The Legal Process to Sell a Property

The legal process of selling a property is known as Conveyancing and also often referred to as the Exchange of Contracts process.

Most conveyancing is done by Solicitors, although Licensed Conveyancers are also able to carry out this process.

For the vast majority of sales, where the property is registered (with the Land Registry) it is a fairly simple process and Solicitors often delegate the majority of the routine work to Legal Assistants.

The actual amount of work involved is quite small but usually takes several weeks.

An outline of the process

1. Your solicitors (or conveyancers) send the Contract Pack to the Buyer’s solicitor.

This pack contains:

  • The draft contract. This is based on a standard agreement, with added details of the Buyer and Seller, information about the property, the price, and the transaction (deposits etc.)
  • The title deeds and plan. Most properties are registered so your solicitor or conveyancers can obtain these online from the Land Registry.
  • The Energy Performance Certificate (EPC)

2. The Buyer’s solicitor receives and checks the draft contract and makes what are known as pre-contract enquiries.

These include checking the title, boundaries, rights of way, etc. and a number of what are known as Searches. These are:

  • Local Authority Search
  • Local Land Charges Search
  • Water and drainage search
  • Environmental search
  • Chancel search

There may be others dependent on the property, location, etc (for example in a former mining area, a mining search will be carried out). These searches are carried out to ensure there are no issues that will adversely affect the Buyer.

3. Your solicitor sends you a Property Information form and a Fixtures and Fitting form to complete.

These forms are returned to your solicitor for checking by the Buyer’s solicitor and the buyer.

On the Property Information form you will need to state, amongst other things, if you have had any building work done, such as an extension, or remedial work such as damp treatment, or double glazed windows fitted.

You will need to provide certificates, Building Control approval documents, etc. If you do not have any of these tell your solicitor as soon as possible as often copies of these can be requested from the council, but this takes time.

On the Fixtures and Fittings form you need to state what you will take from the property and what will be left.

As a general rule anything attached to the walls should remain. If you intend, for example, to take the bathroom cabinet that is attached to the wall, this needs to be stated.

Normally you will have discussed during the sale negotiations whether you are leaving carpets, curtains, etc.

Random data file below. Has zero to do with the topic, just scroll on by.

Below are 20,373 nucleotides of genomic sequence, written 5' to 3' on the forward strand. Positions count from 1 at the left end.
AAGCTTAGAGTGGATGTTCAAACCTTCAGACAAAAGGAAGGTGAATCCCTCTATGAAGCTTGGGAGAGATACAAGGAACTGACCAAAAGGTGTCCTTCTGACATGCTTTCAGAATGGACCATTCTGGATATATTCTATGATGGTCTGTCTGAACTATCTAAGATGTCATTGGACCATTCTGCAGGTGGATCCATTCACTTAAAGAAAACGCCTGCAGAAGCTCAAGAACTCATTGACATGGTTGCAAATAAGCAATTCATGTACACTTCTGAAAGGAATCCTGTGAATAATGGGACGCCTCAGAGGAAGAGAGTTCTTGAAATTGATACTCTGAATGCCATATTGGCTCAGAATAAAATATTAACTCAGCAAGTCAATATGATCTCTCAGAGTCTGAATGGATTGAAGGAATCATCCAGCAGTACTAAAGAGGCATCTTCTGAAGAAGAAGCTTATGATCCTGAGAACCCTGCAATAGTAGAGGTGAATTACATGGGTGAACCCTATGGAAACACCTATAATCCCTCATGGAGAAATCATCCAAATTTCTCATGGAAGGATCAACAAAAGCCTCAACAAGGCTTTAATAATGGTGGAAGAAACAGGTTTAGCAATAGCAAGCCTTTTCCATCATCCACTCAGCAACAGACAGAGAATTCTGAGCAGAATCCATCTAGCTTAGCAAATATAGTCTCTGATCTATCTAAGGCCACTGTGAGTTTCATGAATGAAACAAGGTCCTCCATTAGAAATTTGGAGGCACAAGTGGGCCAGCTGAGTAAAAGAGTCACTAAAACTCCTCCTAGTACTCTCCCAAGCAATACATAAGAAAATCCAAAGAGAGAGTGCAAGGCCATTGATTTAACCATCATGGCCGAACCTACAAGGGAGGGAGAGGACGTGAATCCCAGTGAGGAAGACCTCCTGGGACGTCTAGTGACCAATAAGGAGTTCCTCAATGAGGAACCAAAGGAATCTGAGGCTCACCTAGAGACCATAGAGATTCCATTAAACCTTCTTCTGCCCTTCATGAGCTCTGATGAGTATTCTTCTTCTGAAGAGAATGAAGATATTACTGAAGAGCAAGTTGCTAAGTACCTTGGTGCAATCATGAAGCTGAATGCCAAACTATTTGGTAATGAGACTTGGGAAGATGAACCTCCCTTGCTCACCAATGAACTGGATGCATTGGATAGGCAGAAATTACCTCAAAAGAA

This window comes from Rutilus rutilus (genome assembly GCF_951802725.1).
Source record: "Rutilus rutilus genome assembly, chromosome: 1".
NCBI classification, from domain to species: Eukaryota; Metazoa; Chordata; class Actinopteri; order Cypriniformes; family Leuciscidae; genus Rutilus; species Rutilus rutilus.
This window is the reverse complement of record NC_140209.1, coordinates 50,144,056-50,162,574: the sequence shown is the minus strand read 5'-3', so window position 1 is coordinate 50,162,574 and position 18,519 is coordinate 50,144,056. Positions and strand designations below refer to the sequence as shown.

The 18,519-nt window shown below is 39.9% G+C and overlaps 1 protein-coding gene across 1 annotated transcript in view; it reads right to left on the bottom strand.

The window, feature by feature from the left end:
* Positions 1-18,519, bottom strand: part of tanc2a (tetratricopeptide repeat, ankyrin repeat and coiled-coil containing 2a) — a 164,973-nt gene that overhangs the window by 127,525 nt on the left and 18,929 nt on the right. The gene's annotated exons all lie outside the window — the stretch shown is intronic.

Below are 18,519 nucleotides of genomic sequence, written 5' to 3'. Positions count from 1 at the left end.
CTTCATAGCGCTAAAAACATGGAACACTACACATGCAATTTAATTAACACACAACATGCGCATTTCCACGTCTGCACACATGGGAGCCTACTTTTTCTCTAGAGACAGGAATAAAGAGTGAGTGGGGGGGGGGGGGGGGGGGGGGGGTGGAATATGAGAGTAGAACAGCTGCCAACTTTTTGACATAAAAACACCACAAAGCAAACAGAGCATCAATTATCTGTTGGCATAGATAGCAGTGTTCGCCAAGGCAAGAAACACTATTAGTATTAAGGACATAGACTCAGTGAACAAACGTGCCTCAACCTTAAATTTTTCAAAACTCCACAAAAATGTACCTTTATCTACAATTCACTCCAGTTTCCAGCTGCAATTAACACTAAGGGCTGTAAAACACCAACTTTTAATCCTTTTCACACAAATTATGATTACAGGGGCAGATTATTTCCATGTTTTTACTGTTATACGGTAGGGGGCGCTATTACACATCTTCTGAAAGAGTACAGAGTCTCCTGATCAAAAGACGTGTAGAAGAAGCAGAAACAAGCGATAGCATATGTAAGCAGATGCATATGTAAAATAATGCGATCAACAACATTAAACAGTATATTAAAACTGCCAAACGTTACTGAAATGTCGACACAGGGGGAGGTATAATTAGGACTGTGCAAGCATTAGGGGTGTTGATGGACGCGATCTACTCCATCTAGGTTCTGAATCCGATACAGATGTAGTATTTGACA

It is never a good idea for your buyer to be surprised when they receive this form – the last thing you want is to lose your sale over a dispute on what is being taken.

It is important that you complete the forms carefully and accurately. The Buyer will rely on the information you provide and can subsequently seek redress if anything is misrepresented.

4. There will typically be some enquiries raised by the Buyer’s solicitor during this process.

These are usually fairly straightforward and you should answer them honestly, or if you do not have the information, state that this is the case.

5. If your Buyer is using a mortgage to fund the purchase, your solicitor will check to ensure this is in place.

It’s important that this is checked at this stage – the last thing you’d want is to discover that your Buyer doesn’t have a mortgage arranged when you’re ready to exchange.

6. Once both Solicitors are happy with everything, a date for the Exchange of Contracts can be arranged.

Once contracts are exchanged both you and the Buyer become legally bound to complete on the purchase.

On exchange, a deposit (usually 10% of the purchase price) is normally paid by the Buyer to his solicitor, who holds it as security.

7. A Completion date is agreed at the same time the Exchange of Contracts date is arranged.

This is usually between 4 and 14 days after the exchange of contracts to give both parties some time to finalise removals, etc. However if required, exchange and completion can be simultaneous.

There is no time limit on the gap between the exchange of contracts and completion – it’s whatever suits both parties.

8. Once completion has taken place your solicitor will send you any funds due to you.

Usually these are sent immediately by same day transfer. This will be the sale price less:

  • The amount required to redeem your mortgage
  • Estate Agent’s fees (if applicable)
  • The solicitor’s Legal Fees

Why the Exchange of Contracts process takes time

Although often made to seem mystical and complex, the reality is that 99% of property transactions are straightforward and only rely on a series of routine checks to be made.

What surprises many people is just why the conveyancing process takes so long when the actual amount of work involved is quite small. There are 3 main reasons for this:

  1. Inefficient or overworked Solicitors. Conveyancing is a competitive business and to keep costs down to make it profitable, legal firms often work on skeleton staff, with perhaps one qualified solicitor and a number of legal assistants. It might be several days or even longer before they act on some information received.
  2. Delays in responding by Local Authorities. Many Local Authorities are very slow to respond to the search queries from solicitors. It can often take 3 weeks or more for requested information to be received.
  3. Delays in responding by the Seller. Some Sellers are uncomfortable filling in the Fixtures and Fittings and Property Information forms and delay completing them. If you want your sale to proceed as quickly as possible, don’t be one of them!

Find out more about choosing a solicitor here.

By Richard Watters

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